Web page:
Lesson 5 of 5
Objective: SWBAT determine the experimental probability of an experiment by writing it as a ratio
I'll begin by asking the essential question: What is the difference between theoretical probability and experimental probability?
Here I will provide examples of experimental probability used in everyday life. The most common ones that I can think of come in sports. Like I may ask, who does a basketball coach put in the game to shoot a free throw for a technical foul? Those familiar with basketball will know it's the best free throw shooter based on his or her free throw percentage. That percentage is an example of experimental probability.
We will complete the definitions and then I'll present the examples.
For each example we will compare the experimental probability to the theoretical probability by converting the ratio to a decimal. I'll provide calculators for this work. I don't want to have kids spend a lot of time dividing 12 by 35!
Be careful to annotate the examples because students may confuse the number 4 on the spinner with the number of trials or some either incorrect value.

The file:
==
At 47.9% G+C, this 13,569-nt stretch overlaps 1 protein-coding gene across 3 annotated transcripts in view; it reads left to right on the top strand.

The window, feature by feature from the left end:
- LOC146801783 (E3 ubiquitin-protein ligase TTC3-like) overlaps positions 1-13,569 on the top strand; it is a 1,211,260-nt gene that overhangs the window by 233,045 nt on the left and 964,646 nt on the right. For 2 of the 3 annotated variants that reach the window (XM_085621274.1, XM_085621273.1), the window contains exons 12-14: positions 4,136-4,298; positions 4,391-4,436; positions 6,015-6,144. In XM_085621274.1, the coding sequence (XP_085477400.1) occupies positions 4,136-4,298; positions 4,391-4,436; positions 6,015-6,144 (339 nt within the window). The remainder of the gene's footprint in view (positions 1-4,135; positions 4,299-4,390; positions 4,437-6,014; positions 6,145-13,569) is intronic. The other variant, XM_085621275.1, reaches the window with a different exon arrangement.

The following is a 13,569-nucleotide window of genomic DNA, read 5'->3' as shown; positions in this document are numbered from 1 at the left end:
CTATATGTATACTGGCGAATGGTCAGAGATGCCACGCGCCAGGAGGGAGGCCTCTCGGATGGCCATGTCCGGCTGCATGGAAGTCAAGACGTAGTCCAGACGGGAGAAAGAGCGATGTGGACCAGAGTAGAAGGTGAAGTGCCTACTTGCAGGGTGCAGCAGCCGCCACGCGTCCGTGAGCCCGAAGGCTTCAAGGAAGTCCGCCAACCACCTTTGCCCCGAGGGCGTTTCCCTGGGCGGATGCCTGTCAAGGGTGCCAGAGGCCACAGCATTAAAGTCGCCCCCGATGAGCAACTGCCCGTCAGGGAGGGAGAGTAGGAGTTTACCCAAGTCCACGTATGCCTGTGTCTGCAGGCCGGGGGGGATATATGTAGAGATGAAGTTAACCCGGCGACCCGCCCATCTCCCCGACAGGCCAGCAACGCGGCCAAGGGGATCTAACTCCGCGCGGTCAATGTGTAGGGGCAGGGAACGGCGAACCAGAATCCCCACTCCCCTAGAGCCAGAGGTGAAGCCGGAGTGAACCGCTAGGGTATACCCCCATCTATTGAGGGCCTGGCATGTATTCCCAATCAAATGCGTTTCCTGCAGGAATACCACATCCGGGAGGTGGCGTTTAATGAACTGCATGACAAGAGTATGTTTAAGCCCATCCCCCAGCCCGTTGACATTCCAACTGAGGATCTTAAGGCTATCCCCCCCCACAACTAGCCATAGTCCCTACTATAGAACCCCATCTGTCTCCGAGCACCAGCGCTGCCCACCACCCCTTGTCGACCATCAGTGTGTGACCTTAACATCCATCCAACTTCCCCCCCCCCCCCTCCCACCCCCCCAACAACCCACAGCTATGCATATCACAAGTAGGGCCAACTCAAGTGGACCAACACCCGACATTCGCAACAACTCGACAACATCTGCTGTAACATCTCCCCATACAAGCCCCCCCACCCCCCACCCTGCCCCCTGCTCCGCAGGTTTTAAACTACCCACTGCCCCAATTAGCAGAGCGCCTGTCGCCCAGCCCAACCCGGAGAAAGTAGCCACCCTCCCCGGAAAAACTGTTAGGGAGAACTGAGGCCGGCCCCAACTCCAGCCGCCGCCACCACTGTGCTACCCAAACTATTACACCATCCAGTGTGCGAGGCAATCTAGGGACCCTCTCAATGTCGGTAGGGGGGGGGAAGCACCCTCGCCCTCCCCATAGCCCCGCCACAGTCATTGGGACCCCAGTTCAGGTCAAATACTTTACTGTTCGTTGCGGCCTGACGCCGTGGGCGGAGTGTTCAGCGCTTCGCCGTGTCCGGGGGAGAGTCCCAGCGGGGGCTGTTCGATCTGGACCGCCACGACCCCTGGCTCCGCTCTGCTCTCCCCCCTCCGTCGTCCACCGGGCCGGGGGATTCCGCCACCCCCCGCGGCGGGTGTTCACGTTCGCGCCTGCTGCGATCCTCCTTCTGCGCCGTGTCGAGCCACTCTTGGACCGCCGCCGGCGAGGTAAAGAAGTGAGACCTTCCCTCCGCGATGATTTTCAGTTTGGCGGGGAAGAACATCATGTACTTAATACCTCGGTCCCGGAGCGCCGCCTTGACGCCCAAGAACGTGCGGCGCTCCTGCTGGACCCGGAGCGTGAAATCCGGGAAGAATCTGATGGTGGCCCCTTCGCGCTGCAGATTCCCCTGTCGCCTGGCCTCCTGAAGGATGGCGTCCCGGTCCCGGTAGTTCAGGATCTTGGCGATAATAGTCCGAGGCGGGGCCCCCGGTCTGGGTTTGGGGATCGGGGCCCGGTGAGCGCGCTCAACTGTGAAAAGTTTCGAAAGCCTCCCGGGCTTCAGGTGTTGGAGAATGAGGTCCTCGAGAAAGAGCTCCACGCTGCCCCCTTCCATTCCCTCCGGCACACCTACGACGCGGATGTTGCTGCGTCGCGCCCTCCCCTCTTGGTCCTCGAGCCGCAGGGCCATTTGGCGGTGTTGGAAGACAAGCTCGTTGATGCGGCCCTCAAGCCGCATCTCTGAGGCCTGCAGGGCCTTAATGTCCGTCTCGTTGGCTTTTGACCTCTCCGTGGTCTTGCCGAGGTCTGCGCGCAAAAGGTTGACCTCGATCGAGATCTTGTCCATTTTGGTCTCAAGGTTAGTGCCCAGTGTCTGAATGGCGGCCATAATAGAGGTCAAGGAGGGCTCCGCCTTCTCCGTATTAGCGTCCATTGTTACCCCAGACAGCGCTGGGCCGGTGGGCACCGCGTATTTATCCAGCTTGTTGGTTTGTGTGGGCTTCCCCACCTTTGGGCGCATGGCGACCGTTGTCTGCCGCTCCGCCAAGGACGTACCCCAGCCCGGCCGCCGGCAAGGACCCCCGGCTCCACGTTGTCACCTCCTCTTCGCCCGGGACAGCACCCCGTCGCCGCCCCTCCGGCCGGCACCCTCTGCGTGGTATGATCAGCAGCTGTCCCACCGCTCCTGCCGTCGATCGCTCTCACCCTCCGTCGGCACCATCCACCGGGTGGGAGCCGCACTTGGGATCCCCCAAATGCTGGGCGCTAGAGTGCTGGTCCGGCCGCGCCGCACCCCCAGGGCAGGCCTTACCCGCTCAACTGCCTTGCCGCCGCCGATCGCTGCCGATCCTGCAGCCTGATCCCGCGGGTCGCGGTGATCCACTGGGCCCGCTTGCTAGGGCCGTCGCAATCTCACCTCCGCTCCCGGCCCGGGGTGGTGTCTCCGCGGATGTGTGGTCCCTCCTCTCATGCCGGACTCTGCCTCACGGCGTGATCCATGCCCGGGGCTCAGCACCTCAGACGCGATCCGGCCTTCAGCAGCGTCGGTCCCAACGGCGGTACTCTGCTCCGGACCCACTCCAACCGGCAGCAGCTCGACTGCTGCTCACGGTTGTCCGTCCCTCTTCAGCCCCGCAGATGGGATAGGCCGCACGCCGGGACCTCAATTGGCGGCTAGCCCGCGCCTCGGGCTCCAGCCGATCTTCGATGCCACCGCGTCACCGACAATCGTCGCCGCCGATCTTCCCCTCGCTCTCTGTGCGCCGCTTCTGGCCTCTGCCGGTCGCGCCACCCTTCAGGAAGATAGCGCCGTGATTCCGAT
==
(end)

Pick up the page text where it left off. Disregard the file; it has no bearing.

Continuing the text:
A similar check for understanding problem is provided with the example.
Guided Problem Solving
This set of problems can be solved by students in pairs or groups. I have chosen to limit all of the probabilities to simple events for this lesson. Perhaps a extension could involve compound probabilities. The main reason for this is that the lesson was written for in a transition to the common core year. The state standards for 7th grade ask students to find experimental probabilities of simple events. I thought it would be best to focus on that.
Independent Problem Solving
Students will work on the next set of problems independently. These problems are similar in structure to the problems from the previous practice set. The first problem ask students to explain the difference between experimental and theoretical probability. They may word this however they choose, but I hope their answer conveys that the theoretical probability is what we expect to happen and the experimental probability is what actually happens. If time permits, we will run simulations to show that over many trials (hundreds, thousands, millions,etc) experimental probability begins to approach theoretical probability. This simulations are easy to set up using a random number generator in excel.
The exit ticket has three parts. Students should identify the theoretical probability of an event, the experimental probability for that same event, and then explain the difference in meaning of the two types of probability.
I will probably score this out of 4 points. This first two parts are worth 1 point each. The third part will be worth two points if there is a valid explanation in a complete sentence.